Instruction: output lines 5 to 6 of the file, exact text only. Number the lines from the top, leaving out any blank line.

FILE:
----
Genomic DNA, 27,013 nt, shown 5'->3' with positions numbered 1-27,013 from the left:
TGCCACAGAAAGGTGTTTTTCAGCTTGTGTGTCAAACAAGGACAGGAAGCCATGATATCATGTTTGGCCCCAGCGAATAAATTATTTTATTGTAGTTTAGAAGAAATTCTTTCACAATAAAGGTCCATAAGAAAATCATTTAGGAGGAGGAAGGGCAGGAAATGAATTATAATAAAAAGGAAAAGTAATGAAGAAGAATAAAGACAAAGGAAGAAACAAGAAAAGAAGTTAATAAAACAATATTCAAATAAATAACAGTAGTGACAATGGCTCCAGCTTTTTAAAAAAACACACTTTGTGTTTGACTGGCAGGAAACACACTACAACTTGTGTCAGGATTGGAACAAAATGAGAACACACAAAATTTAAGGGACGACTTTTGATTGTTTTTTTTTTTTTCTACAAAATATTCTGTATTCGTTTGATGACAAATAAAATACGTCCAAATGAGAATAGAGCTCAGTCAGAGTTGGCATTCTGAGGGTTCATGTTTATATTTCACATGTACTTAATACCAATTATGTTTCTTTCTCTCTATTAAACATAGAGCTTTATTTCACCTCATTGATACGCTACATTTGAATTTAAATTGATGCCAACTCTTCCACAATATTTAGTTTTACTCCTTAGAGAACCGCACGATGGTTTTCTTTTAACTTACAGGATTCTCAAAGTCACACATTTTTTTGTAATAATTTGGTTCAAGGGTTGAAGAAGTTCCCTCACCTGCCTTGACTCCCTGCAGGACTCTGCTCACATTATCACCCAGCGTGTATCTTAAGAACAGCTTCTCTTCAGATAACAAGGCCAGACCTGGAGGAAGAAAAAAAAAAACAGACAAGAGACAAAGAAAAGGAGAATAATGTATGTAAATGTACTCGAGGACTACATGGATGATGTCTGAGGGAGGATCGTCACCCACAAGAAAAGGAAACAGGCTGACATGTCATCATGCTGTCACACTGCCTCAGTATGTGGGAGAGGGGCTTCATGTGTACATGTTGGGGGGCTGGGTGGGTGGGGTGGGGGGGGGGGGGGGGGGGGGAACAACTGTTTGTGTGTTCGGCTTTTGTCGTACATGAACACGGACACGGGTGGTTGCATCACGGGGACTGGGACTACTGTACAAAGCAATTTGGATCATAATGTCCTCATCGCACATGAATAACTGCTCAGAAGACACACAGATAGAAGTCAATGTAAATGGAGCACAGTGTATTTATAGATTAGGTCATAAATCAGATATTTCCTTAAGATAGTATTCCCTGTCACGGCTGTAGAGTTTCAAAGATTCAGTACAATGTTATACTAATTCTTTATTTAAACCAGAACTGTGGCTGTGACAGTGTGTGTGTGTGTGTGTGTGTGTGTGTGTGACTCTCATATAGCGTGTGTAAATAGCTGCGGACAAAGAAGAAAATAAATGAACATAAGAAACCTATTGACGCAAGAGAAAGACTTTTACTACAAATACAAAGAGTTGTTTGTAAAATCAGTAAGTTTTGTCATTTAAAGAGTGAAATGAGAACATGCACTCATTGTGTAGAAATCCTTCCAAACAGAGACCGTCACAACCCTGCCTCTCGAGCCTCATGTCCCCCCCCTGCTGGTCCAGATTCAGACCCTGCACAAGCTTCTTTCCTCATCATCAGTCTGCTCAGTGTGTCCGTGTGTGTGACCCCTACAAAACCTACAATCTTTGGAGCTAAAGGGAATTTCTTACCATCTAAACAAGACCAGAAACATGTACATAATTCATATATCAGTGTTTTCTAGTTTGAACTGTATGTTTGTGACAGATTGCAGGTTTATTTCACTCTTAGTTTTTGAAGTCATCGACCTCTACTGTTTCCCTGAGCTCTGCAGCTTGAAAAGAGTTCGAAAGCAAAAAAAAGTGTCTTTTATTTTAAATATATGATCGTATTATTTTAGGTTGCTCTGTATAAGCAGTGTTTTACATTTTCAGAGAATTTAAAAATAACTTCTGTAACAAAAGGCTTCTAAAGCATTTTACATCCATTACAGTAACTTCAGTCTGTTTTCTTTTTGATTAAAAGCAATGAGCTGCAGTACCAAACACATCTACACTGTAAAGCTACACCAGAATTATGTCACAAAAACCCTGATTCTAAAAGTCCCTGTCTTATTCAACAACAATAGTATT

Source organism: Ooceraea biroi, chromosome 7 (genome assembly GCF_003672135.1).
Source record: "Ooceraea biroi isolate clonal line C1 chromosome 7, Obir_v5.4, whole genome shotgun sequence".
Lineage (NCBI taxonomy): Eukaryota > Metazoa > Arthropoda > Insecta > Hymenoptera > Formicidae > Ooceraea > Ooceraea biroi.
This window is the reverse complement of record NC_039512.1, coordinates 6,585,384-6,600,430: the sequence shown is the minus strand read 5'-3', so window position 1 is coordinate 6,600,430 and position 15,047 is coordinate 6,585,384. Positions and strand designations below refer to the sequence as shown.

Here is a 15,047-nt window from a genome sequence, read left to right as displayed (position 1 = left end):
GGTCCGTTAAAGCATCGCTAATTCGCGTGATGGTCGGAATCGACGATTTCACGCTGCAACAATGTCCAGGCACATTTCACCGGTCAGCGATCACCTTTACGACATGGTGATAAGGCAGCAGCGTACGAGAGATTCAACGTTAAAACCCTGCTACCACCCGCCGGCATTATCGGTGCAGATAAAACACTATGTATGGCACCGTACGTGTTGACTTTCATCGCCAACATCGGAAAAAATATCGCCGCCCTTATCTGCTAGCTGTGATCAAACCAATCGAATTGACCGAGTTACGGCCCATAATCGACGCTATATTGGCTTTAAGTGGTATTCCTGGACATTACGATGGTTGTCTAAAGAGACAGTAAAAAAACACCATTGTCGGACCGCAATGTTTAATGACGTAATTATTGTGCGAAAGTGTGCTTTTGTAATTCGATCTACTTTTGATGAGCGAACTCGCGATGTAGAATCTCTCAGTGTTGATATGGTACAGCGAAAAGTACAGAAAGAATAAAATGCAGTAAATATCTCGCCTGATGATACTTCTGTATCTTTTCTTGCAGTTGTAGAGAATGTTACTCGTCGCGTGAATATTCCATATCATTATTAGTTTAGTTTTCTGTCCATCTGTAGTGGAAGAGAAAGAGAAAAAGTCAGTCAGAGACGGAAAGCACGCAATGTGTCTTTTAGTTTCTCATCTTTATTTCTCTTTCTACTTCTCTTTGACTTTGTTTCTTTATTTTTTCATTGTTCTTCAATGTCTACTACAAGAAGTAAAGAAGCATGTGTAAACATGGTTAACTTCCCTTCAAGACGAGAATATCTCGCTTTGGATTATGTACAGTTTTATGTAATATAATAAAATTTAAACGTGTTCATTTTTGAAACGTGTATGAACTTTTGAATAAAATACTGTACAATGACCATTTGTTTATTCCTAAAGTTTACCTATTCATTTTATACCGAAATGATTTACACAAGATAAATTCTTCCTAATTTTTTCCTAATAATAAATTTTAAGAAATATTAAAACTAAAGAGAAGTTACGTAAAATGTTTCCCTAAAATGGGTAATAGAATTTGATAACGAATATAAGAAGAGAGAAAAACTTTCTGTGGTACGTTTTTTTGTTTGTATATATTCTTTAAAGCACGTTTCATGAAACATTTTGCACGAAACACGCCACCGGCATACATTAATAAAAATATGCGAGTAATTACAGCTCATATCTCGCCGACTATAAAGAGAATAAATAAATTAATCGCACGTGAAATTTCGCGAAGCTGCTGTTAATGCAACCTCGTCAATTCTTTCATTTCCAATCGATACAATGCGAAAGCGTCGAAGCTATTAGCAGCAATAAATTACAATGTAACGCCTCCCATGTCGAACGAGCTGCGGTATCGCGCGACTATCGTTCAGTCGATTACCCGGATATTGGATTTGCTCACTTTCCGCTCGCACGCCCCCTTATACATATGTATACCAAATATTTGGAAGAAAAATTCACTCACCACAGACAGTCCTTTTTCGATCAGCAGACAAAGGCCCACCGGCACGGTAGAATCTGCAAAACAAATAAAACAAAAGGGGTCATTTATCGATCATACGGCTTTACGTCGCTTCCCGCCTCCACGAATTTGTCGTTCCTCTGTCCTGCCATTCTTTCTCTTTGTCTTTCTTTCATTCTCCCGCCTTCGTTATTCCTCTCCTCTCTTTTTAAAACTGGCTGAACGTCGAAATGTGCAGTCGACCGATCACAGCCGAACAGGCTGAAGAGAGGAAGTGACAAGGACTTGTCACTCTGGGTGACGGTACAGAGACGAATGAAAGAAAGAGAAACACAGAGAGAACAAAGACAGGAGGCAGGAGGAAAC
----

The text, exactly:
Lineage (NCBI taxonomy): Eukaryota > Metazoa > Arthropoda > Insecta > Hymenoptera > Formicidae > Ooceraea > Ooceraea biroi.
This window is the reverse complement of record NC_039512.1, coordinates 6,585,384-6,600,430: the sequence shown is the minus strand read 5'-3', so window position 1 is coordinate 6,600,430 and position 15,047 is coordinate 6,585,384. Positions and strand designations below refer to the sequence as shown.